Changed Times, Changed Approach

This year, of course, was far from normal, and most of the bidding took place online, with only a few people attending the live event itself.

A Stellar Season: Tasting the 2019 Vintage Through Premiere Napa Valley

No one knew precisely how the massively changed event would affect the annual fundraising effort. With prospective bidders only able to taste a tiny fraction of the overall number of barrel lots, would they be confident enough to pay big bucks for the wines?

Much to everyone’s surprise and pleasure, it turned out that many people didn’t actually need to taste the wines in advance in order to snap up the 149 lots on offer.

The hybrid online-in-person auction brought in $2.7 million dollars, certainly less than the $3.9 million raised just before the pandemic hit, but with 60 to 70 fewer auction lots and the other extenuating circumstances, it’s hard not to look at this as something of a triumph. The wine trade came ready to spend, and spend they did, many from international locations such as Hong Kong and the UK.

A Stellar Season: Tasting the 2019 Vintage Through Premiere Napa Valley

The Allure of a Great Vintage

It’s hard to know how much of this year’s successful haul was about the wines themselves, and how much was an industry showing its support under the most unusual of circumstances. But we can’t rule out the fact that most of the wines on offer were from the 2019 vintage.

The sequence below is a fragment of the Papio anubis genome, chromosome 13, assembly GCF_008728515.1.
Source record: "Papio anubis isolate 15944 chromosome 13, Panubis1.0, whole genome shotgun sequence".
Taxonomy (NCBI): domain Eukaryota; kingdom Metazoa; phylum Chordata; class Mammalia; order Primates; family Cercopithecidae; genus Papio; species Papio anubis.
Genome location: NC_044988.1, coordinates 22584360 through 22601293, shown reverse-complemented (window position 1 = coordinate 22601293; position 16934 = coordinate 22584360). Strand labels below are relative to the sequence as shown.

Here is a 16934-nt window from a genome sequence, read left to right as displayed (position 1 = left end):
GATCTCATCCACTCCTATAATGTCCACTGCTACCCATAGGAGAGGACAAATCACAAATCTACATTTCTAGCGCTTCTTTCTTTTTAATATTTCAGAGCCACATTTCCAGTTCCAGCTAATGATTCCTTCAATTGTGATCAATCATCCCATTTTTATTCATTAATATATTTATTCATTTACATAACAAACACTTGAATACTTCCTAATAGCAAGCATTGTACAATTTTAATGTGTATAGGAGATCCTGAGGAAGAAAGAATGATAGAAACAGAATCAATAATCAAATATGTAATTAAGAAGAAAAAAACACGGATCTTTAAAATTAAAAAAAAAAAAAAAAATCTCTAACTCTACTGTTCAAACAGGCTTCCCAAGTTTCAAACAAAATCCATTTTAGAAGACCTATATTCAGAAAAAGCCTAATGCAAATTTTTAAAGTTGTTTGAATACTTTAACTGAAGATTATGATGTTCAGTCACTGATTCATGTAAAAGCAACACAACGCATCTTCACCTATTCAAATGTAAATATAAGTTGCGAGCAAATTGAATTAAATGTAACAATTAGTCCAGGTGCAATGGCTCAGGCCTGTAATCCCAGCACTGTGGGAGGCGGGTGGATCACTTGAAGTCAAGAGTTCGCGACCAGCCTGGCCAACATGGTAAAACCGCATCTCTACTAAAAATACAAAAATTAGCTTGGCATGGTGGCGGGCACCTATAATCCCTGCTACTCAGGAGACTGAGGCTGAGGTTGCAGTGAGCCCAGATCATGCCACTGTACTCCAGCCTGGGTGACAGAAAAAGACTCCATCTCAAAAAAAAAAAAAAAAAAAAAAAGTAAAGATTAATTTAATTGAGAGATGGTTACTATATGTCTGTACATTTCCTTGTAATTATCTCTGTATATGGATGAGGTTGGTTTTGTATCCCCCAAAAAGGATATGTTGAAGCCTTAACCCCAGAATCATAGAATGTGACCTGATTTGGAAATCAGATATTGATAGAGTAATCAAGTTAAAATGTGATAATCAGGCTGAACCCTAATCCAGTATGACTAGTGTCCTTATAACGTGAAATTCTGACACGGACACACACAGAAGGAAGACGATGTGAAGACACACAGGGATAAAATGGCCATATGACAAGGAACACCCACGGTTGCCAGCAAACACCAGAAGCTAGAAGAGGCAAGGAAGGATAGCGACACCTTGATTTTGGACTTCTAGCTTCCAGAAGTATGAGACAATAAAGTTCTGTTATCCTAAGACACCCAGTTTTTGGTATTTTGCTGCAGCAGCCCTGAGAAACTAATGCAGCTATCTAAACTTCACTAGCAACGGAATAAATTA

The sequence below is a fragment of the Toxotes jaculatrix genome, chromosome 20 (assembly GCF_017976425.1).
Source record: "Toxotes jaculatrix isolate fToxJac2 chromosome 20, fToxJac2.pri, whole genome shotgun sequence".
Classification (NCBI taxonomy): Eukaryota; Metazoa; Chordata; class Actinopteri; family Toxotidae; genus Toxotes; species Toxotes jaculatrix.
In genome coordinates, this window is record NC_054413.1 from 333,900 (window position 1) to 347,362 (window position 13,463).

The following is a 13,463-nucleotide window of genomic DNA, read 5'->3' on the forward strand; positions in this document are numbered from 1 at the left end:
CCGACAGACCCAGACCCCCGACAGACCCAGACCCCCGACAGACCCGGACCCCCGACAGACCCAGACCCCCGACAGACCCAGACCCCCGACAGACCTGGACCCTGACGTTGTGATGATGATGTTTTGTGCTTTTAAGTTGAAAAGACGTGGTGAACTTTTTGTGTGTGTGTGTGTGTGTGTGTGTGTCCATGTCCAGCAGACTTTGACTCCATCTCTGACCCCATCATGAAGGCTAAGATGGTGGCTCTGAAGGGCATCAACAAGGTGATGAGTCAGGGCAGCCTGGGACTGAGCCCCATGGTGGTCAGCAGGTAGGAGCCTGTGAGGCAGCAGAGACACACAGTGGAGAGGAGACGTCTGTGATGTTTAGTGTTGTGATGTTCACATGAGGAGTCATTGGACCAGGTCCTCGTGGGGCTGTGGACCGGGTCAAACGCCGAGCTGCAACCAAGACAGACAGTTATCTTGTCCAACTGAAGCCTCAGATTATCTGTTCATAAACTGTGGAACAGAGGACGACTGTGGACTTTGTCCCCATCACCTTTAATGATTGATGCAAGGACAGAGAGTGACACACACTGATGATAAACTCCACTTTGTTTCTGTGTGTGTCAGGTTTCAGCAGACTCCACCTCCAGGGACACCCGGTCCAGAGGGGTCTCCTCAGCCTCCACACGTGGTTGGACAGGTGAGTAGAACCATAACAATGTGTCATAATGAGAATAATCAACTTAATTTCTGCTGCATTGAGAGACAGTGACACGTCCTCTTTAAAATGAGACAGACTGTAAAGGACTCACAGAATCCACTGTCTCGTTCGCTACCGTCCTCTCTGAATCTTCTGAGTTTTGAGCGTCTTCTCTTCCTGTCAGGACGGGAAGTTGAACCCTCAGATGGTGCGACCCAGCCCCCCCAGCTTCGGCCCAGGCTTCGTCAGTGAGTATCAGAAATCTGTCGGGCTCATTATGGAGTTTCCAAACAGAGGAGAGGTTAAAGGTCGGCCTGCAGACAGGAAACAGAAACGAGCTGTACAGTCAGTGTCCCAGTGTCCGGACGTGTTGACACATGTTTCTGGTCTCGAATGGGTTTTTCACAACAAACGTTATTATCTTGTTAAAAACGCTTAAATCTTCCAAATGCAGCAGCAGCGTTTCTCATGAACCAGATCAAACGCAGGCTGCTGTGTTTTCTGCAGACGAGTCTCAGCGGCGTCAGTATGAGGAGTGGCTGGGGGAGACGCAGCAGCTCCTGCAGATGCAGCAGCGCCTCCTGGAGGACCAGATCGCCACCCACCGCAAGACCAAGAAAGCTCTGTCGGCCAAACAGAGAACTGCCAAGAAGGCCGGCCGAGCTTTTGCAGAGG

One of the primary reasons I attempt to taste widely at Premiere each year is that it affords an opportunity to take a look at what you might characterize as the pinnacle of the vintage. Most producers attempt to offer if not their absolute best, certainly one of their highest quality wines made each year. Consequently, these wines show the best of what is possible given the conditions of the vintage, sparing no expense.

The 2018 vintage was an extremely hard act to follow: generous yields, perfect weather, no heatwaves. It was a superstar year and it resulted in some truly phenomenal wines.

And what about 2019? Well it was basically the same, if just ever-so-slightly cooler than 2018.

Just as with 2018, it was a year in which you’d have to try pretty hard to make a bad wine.

After a surprisingly heavy amount of rain in May (more than 3 inches in some places) the remainder of the spring and summer unfurled calm and untroubled. Mild weather, the lack of heat spells, and the good amount of soil moisure made for a growing season that was as long as anyone wanted it to be, at least until the start of the Kincaid Fire in Sonoma County on October 23rd. Anyone in Napa who hadn’t gotten their fruit in by that time was able to do so in quick order and without incident, making for an astonishingly good harvest.

Just as with 2018, it was a year in which you’d have to try pretty hard to make a bad wine. Having said that, looking at my scores for the 19s and collecting my impressions after tasting a bunch of them, I’m still going to give the edge to the 2018 vintage in terms of my preference.